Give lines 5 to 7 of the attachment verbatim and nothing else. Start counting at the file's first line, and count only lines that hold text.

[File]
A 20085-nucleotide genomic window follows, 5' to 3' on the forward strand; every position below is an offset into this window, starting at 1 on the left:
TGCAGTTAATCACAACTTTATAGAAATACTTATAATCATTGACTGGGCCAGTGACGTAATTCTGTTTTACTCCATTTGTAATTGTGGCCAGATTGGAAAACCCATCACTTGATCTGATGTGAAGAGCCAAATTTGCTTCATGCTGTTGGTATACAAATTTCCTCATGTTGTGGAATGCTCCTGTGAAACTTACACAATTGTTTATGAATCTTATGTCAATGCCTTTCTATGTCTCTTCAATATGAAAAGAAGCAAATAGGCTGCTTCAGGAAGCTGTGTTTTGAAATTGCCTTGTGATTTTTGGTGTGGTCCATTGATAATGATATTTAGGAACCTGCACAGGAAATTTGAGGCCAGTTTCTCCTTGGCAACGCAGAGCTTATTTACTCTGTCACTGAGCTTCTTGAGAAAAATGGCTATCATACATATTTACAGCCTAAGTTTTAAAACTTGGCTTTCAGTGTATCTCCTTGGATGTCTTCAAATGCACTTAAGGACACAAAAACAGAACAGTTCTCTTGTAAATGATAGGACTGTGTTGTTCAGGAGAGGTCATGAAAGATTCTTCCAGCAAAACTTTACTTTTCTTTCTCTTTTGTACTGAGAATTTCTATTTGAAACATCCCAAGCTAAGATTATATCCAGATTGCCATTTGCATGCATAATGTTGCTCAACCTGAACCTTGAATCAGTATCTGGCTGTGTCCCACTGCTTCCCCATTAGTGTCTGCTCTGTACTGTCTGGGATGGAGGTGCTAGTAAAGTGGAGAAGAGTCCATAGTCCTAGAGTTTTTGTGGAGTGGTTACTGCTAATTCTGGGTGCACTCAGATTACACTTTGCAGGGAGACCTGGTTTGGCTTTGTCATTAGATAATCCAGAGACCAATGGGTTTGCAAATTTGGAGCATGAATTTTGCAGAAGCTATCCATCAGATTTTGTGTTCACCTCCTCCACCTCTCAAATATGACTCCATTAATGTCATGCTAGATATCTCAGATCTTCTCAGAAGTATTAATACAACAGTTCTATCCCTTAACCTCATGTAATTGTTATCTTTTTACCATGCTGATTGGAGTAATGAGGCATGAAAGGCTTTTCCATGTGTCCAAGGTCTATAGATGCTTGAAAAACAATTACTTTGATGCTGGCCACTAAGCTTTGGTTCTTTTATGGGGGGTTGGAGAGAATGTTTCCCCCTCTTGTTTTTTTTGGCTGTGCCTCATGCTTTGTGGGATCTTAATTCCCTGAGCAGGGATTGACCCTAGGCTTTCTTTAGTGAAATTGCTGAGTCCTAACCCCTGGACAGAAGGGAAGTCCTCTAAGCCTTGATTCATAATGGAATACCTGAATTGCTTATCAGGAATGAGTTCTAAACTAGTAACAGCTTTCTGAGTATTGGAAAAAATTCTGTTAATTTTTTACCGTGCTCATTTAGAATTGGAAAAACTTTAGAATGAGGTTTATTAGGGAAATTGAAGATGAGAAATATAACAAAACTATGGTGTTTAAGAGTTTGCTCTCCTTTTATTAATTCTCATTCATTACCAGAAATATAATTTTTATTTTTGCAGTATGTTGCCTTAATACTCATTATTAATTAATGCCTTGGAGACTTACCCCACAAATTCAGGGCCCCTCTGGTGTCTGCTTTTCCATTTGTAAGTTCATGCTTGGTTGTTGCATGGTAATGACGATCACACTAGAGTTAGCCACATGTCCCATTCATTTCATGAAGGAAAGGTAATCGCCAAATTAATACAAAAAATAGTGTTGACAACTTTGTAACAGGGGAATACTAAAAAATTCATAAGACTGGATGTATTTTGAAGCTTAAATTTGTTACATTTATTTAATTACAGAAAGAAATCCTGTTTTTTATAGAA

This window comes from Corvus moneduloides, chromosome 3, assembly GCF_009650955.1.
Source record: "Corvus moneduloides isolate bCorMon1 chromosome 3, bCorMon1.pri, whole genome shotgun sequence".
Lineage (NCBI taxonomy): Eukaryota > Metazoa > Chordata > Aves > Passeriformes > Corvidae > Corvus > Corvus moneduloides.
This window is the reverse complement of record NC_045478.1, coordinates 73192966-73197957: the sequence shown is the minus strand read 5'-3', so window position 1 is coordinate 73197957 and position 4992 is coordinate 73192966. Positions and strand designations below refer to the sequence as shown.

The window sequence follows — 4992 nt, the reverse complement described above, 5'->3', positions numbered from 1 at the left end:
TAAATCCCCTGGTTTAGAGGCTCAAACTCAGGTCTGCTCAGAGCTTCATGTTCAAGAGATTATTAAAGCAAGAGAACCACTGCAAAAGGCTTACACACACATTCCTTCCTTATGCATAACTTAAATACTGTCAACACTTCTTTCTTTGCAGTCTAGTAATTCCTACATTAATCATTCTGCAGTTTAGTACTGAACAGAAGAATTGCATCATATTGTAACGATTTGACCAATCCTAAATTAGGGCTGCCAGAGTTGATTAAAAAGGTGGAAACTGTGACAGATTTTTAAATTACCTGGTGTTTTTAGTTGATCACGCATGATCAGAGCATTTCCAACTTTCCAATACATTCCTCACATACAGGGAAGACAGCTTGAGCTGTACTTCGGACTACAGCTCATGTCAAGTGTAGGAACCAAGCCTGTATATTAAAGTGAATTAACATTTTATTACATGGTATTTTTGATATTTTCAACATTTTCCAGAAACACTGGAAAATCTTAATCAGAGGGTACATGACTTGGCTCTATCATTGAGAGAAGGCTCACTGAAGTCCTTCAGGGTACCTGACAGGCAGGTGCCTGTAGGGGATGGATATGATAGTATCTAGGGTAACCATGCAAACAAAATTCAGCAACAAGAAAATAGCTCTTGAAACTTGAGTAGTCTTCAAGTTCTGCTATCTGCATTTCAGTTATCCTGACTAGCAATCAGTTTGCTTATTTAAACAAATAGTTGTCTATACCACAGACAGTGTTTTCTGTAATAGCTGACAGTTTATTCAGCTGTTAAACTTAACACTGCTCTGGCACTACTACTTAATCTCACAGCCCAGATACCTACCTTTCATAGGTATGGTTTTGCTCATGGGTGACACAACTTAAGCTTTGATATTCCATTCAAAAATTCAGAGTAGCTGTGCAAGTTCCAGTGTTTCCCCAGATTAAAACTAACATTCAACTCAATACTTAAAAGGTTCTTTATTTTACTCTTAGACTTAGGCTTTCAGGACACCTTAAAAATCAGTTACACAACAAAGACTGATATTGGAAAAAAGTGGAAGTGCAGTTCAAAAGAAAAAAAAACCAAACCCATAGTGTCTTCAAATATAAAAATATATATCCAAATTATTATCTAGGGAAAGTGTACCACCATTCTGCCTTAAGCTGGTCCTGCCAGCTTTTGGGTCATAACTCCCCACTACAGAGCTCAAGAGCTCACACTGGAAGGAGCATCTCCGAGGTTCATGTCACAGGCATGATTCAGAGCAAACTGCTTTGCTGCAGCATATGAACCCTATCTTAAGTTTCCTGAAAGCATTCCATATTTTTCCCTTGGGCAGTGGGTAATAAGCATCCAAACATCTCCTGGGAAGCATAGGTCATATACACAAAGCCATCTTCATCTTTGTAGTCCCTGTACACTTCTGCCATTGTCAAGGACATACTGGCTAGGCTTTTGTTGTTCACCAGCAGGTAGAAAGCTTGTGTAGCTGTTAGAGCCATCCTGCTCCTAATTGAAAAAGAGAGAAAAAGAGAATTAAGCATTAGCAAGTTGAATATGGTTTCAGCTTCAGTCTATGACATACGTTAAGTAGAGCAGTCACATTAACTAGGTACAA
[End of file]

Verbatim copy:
Lineage (NCBI taxonomy): Eukaryota > Metazoa > Chordata > Aves > Passeriformes > Corvidae > Corvus > Corvus moneduloides.
This window is the reverse complement of record NC_045478.1, coordinates 73192966-73197957: the sequence shown is the minus strand read 5'-3', so window position 1 is coordinate 73197957 and position 4992 is coordinate 73192966. Positions and strand designations below refer to the sequence as shown.

The window sequence follows — 4992 nt, the reverse complement described above, 5'->3', positions numbered from 1 at the left end: